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first_imgCrews are working to make space at a disposal site for dredged material near Roosevelt Boulevard in Ocean City.Ocean City has brought in a lobbying firm to help it navigate through a thicket of environmental regulations that are slowing down its plans to dredge the clogged lagoons and channels along the back bays.Voting unanimously Thursday night, City Council agreed to hire Tonio Burgos and Associates of New Jersey LLC at a rate of $5,000 per month through the rest of 2016. The professional services contract is worth a total of $55,000, but can be terminated early if the city feels Tonio Burgos is not performing its job.“If they can’t do it, we’ll find someone else who can,” Mayor Jay Gillian told council members.Gillian, who pushed for the hiring of a lobbyist, said Tonio Burgos will develop a strategy to cut through government red tape and secure public funding for the dredging program, which carries an estimated price tag of $20 million.“Look, we have a dredging problem,” the mayor said.Tonio Burgos will work with the city’s dredging consultant, ACT Engineers, to acquire the necessary permits and craft both short-term and long-range plans to complete the project.Gillian and other city officials have complained that efforts to clear out the mud-choked lagoons are being hampered by onerous regulations imposed by the state and federal agencies that oversee the dredging permits.Councilman Michael DeVlieger said he hopes Tonio Burgos can “shake things up” at the regulatory agencies to help the city.Councilman Peter Guinosso asked Gillian whether the city would be getting its money’s worth by hiring a lobbyist. Guinosso also wanted to know if there are ways to monitor Tonio Burgos’ performance.“They have to perform,” Gillian responded.City Solicitor Dorothy McCrosson noted that the contract can be canceled within 30 days if the city feels Tonio Burgos is not doing a good job.Gillian is hopeful that Tonio Burgos will ultimately save the town some money by bringing all of the key agencies together and accelerating the dredging process.“We’ve got to get the people in the room who make the decisions and have the money,” he said.The mayor has proposed spending $20 million for dredging in the city’s capital plan, but has warned that the cost could balloon to $80 million if the project continues to crawl along.The city plans to build a new temporary road to a dredge-spoils disposal site near the 34th Street Bridge. Dredge materials are stored at the site before they are hauled out by barge then truck for permanent disposal at a Wildwood landfill. The new road would allow more trucks to cart away the mud and silt, speeding up the disposal process, but the permitting for the road has created delays.In its proposal to the city, Tonio Burgos pledged to develop plans for disposing of the dredge spoils in a way that will be both “environmentally and economically responsible.”While Tonio Burgos will focus on the lobbying, ACT Engineers will oversee the dredging work. The city has already paid ACT Engineers more than $1 million for its services. At its meeting Thursday, Council authorized spending an additional $160,000 to have the company continue its work.In another vote, Council agreed to advertise for construction bids for the first phase of the city’s road improvement program for 2016. The project, which will help alleviate flooding, will initially focus on the area around 14th and 16th streets.See PDF below for a full list of the road projects.Download (PDF, 270KB)last_img read more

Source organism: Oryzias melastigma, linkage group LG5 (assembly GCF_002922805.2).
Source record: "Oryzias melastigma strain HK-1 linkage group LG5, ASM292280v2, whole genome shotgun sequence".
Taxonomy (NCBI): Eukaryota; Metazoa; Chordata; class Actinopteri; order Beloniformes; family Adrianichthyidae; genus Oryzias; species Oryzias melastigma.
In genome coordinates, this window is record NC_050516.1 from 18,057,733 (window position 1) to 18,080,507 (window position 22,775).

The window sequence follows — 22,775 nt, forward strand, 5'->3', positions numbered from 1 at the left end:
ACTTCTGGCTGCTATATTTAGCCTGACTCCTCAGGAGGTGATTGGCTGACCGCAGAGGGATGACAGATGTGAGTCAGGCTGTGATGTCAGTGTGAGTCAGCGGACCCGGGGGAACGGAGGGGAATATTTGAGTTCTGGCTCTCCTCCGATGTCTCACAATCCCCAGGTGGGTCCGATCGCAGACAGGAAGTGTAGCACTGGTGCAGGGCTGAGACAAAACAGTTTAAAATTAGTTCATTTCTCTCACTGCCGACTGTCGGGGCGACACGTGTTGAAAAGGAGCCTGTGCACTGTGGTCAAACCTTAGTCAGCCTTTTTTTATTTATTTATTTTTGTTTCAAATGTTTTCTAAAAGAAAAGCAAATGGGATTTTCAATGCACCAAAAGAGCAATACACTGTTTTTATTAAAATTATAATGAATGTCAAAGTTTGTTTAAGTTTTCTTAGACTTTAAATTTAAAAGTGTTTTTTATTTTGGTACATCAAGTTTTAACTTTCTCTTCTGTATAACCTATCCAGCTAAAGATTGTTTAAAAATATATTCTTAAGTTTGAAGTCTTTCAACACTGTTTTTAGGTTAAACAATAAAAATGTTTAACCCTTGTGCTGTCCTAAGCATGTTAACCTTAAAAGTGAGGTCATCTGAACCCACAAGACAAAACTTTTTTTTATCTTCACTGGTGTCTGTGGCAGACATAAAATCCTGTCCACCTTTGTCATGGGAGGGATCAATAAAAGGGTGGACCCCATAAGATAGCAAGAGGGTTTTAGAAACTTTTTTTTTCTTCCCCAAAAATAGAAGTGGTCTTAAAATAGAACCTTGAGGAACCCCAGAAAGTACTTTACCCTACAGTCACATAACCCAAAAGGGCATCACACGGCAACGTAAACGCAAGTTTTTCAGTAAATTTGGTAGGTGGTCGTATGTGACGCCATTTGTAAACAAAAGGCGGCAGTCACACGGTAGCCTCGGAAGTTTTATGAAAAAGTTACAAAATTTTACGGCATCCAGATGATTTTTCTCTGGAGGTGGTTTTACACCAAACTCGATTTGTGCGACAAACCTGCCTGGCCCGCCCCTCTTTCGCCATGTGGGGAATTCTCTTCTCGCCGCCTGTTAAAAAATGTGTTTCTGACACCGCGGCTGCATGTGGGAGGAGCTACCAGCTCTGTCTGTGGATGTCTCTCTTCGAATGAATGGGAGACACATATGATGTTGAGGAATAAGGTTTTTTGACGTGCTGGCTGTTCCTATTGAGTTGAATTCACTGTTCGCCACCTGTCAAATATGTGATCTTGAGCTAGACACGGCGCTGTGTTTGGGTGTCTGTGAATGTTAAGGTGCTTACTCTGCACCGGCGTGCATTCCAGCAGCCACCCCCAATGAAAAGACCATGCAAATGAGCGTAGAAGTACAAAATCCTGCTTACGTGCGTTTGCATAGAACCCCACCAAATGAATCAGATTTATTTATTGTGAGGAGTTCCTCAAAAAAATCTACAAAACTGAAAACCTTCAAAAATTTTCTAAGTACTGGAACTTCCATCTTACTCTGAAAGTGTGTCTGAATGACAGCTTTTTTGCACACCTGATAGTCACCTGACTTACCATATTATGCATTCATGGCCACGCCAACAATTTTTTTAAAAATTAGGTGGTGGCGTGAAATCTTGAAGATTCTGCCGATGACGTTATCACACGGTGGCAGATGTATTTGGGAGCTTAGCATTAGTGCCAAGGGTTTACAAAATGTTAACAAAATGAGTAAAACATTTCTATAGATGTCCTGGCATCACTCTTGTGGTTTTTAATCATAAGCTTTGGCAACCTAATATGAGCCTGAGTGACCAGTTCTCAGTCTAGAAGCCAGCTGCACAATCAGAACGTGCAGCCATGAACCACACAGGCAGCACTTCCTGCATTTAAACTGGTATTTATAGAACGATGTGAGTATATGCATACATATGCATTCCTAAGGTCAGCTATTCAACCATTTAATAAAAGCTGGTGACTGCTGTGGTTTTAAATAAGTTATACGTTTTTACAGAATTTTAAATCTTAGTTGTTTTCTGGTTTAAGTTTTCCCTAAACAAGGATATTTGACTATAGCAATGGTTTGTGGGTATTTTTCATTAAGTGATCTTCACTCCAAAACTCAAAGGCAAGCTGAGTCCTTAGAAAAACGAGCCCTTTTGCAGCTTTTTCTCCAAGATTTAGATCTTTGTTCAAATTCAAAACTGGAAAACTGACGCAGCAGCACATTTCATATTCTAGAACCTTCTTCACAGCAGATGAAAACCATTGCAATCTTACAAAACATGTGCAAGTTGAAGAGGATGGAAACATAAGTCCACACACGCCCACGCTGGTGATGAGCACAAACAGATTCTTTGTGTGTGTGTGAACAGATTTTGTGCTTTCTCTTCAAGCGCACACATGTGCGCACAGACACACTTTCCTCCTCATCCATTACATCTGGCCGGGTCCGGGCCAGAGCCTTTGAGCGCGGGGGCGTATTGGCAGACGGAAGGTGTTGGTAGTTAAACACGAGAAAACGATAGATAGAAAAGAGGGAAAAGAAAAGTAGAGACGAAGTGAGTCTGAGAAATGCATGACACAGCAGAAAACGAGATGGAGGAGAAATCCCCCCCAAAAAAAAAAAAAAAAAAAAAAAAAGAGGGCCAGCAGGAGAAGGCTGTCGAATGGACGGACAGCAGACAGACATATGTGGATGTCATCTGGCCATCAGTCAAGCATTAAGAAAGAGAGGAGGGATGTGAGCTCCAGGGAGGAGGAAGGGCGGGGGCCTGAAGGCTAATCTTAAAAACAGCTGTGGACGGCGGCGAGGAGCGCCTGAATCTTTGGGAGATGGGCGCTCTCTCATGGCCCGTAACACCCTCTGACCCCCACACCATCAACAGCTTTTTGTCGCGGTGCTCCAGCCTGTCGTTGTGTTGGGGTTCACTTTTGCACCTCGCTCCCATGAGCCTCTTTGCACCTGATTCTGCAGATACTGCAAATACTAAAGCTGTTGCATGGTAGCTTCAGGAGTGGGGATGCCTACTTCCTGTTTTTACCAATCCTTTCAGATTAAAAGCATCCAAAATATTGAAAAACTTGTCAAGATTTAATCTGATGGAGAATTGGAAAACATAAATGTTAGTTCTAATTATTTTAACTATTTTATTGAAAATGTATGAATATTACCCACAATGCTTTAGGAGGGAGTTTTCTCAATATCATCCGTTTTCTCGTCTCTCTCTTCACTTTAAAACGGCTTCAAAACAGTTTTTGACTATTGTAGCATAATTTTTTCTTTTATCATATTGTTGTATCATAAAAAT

first_img View Comments Dean Jones, a Broadway alum who created the role of Bobby in Company, died on September 1, Variety reports. His death at his Los Angeles home, following copmlications from Parkinson’s disease, was confirmed by Richard Hoffmann. Jones was 84.Jones was born on January 25, 1931 in Decatur, Alabama to Andrew and Nolia Jones. Following his service in the navy during the Korean War, he joined the Bird Cage Theater at the California amusement park Knott’s Berry Farm. It was the same stage that launched the careers of Steve Martin and Lauren Tewes.After stepping in last-minute during an out-of-town tryout in Boston, Jones made his Broadway debut in 1960 opposite Jane Fonda in There Was a Little Girl. Later that year, he appeared in Under the Yum-Yum Tree. He would go on to reprise his performance as Dave Manning in the 1963 film adaptation.In 1962, Jones starred in the NBC series Ensign O’Toole, drawing from his military experience to play the titular officer aboard a U.S. Navy destroyer in the Pacific Ocean. He went on to appear in numerous Disney films over the course of his career, including That Darn Cat!, The Ugly Dachshund, and what has become his signature screen performance: The Love Bug, in which he played Herbie’s driver Jim Douglas. He reprised his performance in Herbie Goes to Monte Carlo and the TV series Herbie, the Love Bug. He was named a Disney Legend in 1995.Following a string of on-screen appearances, including the romantic comedy Any Wednesday opposite his former Broadway co-star Fonda, Jones returned to the stage in Stephen Sondheim and George Furth’s Company. He created the leading role of Bobby, a bachelor who navigates the various marriages of his friends as he searches for —and perhaps flees from—a relationship of his own.Jones played the role in Boston before the Broadway bow and originated it on the Great White Way, though withdrew shortly after opening night. He cited his departure to stress, as the role was perhaps too close to home while he went through a divorce with his first wife, Mae Entwisle. Jones was replaced by Larry Kert, who received a Tony nomination for his performance: a rare occurrence for a replacement.After Company, Jones married actress Lory Patrick. It was around that time that he became a devout Christian. He took on many roles in projects with religious themes, including Into the Light on Broadway and the Visual Bible series. In 1998, he founded the Christian Rescue Fund, an organization aimed to provide relief for people persecuted for their religion.Jones is survived by his wife Lory, their son Michael Pastick, his two daughters from his marriage with Entwisle, Caroline Jones and Deanna Demaree, eight grandchildren and three great-grandchildren.last_img read more